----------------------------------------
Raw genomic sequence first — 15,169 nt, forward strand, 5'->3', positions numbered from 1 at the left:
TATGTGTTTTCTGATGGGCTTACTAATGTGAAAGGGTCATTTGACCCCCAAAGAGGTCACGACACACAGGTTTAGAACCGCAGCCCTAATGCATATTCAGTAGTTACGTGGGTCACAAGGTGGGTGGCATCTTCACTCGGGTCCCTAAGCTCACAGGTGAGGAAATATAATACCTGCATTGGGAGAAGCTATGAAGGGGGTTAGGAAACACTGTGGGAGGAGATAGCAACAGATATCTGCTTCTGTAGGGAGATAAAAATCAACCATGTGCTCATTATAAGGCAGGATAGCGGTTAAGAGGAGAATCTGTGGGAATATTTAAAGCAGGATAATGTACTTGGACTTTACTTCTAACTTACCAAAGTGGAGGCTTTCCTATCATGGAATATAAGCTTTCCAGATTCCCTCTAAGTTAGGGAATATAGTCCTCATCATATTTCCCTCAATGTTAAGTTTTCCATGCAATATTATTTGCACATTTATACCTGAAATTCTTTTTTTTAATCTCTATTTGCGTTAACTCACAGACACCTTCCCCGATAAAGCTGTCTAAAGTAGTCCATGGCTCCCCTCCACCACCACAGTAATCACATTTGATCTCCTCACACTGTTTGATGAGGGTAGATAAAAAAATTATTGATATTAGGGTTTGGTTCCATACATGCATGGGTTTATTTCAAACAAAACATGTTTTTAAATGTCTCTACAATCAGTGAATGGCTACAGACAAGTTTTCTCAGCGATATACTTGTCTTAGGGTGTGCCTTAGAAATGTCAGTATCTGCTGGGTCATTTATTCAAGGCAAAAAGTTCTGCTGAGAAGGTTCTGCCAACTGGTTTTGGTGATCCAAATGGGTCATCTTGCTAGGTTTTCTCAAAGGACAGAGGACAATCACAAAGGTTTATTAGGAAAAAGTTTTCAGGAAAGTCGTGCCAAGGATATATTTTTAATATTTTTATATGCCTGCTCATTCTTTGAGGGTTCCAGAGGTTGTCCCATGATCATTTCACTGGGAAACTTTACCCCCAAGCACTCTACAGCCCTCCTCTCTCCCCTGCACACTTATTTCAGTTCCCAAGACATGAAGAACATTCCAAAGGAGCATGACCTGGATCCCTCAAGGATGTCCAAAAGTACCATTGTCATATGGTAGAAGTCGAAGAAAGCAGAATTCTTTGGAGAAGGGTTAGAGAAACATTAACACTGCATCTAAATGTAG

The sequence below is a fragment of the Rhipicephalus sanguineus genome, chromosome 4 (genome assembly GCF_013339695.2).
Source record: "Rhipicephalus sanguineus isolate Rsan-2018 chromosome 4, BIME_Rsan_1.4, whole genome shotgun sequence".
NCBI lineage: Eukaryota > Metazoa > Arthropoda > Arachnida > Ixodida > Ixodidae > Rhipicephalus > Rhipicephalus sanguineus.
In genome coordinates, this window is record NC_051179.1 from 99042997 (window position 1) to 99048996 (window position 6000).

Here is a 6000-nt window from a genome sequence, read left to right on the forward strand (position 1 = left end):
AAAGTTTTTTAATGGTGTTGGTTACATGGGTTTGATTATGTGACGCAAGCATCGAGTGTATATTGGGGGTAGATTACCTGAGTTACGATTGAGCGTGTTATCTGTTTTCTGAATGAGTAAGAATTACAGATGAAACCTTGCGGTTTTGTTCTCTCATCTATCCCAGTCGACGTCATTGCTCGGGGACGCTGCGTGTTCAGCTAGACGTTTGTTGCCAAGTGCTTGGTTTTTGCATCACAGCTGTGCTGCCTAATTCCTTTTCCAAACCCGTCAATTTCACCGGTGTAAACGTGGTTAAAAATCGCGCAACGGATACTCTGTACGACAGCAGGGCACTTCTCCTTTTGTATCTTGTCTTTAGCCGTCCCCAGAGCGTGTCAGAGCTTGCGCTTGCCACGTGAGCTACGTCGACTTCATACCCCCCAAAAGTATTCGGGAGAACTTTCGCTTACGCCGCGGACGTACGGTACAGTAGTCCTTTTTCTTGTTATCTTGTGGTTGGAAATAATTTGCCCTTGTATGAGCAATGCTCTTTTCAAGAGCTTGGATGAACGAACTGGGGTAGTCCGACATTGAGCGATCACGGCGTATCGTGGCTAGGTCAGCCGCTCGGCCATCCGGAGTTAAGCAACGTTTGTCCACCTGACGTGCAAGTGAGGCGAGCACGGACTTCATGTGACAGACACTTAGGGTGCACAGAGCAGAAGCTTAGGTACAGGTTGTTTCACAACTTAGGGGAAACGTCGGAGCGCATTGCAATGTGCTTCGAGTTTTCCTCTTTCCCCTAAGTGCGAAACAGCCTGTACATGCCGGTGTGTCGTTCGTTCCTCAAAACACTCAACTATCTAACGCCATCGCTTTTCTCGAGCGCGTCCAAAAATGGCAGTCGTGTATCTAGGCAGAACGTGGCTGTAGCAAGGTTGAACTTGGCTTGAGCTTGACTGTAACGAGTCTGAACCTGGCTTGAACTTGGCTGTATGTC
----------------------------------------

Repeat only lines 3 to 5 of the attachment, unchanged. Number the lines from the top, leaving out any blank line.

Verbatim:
The sequence below is a fragment of the Rhipicephalus sanguineus genome, chromosome 4 (genome assembly GCF_013339695.2).
Source record: "Rhipicephalus sanguineus isolate Rsan-2018 chromosome 4, BIME_Rsan_1.4, whole genome shotgun sequence".
NCBI lineage: Eukaryota > Metazoa > Arthropoda > Arachnida > Ixodida > Ixodidae > Rhipicephalus > Rhipicephalus sanguineus.